A vicious attack by a pupil has led a teacher to ask whether schools' whole approach to the problem of classroom violence is deeply flawed.
At the end of the first week of this session, I sustained a crazed and violent assault by a pupil with a previous record of violence against staff. The pupil was subject to exclusion processing earlier that morning, but the senior staff member handling this had been unable to contact a parent. Others in the class conspired to bring the assailant into my classroom, I assume for a bit of sport.
I have extensive experience of industry and military operations around the world and am just at the start of bringing what I hope will be the benefit of that experience to children through education. From that experience, I have learnt of the duty of care that those responsible for any organisation have towards its people and others who could reasonably expect to go about their business without risk of harm.
Following the assault, I asked that a risk assessment be carried out on a small number of pupils, including the assailant and those I considered to be involved in the serious disruption in and about that particular class.
I expected my request to kick off a standard procedure of some kind, involving multiple agencies: guidance staff who know the pupils, other teachers certainly, perhaps behaviour or other support professionals who have the skills and experience to assess the risk of having these young people in a mainstream class.
I was looking for some assurance that steps would be taken to learn from the experience and that action would be taken to mitigate the risk in three specific and obvious areas: firstly, to the pupils themselves (one pupil was injured in the assault); second, to other pupils enjoying their rightful place in state-funded education; and finally, to staff who come into contact with the subjects of the assessment as part of their employment.
The headteacher's reaction was surprising to me. While expressing concern for my welfare, the head seemed ignorant of risk assessment in any form.
Support was sought from the local authority who sent a representative to offer advice at a meeting between the head, myself and my union representative.
I was told this meeting was to clarify my request, but it quickly became clear that it was to try to limit the scope of any follow-up as narrowly as possible: the expectation was that we would complete a generic form in the meeting. The intention was reinforced when it became apparent that there would not be enough time to do this: despite my protests that the approach was wrong in principle, I was left to complete basic details on the risk assessment forms and submit them to the headteacher.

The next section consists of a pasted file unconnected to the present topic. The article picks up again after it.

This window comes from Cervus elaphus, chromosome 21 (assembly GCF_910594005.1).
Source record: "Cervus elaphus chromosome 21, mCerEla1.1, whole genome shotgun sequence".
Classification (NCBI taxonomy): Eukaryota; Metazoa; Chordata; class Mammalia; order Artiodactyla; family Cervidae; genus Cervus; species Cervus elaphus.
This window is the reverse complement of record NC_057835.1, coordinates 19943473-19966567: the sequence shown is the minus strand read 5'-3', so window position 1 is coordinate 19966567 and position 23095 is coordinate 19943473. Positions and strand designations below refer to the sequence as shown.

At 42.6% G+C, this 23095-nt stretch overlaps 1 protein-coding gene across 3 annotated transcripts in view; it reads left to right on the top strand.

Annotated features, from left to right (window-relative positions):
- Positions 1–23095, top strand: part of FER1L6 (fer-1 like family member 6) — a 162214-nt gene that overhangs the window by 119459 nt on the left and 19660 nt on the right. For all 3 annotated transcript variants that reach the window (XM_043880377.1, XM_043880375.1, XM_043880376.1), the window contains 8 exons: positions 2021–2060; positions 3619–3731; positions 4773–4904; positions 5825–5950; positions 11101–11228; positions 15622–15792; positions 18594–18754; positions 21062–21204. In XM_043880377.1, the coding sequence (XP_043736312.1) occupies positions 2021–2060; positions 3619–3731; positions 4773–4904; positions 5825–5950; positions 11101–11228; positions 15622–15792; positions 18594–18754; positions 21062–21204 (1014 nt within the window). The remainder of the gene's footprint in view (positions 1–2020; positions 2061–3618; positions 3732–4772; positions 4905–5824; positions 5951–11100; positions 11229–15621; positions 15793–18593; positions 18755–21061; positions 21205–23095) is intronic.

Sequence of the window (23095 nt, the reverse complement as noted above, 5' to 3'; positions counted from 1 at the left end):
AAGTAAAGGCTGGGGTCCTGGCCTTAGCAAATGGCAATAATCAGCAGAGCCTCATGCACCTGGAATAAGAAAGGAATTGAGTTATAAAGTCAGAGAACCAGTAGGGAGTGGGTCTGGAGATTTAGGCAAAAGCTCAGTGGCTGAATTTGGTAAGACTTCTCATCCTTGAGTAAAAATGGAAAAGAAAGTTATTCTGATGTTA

Weeks later, despite threats of legal action by the union, no risk assessment seems to have been completed and, as far as I can tell, no widening of scope beyond my teaching in my classroom seems to be forthcoming. I am concerned that I may be made the fall guy somehow in all of this, due to my "inexperience as a teacher": I haven't been teaching long but I think that I have evidence that I am good at what I do.
A friend is a senior educator in special provision in the UK and he has given me specific positive advice and directed me towards CPD in assertive discipline. Being a reflective practitioner and always accepting that I can improve on what I do, I have asked the school if I might access this. I was told that it is unlikely on cost grounds.
I am struggling with the establishment and the local authority's reluctance to deal with the issues raised by one incident in one classroom on one day.
In my school, at least one other physical assault on a teacher has taken place since mine: the pupils I have raised the flag on have threatened other staff in the school and continue to cause serious disruption. Instead of isolation and containment, these individuals are protected and rewarded, despite denying me and my other pupils our rights to be safe and productive in a place where we have a right to be.
What I am looking for is mitigation, not litigation. I want to know, and for my pupils to know, that there are boundaries and support in place in the classroom which protect them and allow them to access the education to which they have a right. This is the same right that anyone else has to go about their business without assault, intimidation or impediment. These principles are well established in the legislation. Why is it that education is exempt from these provisions?
The author wishes to remain anonymous.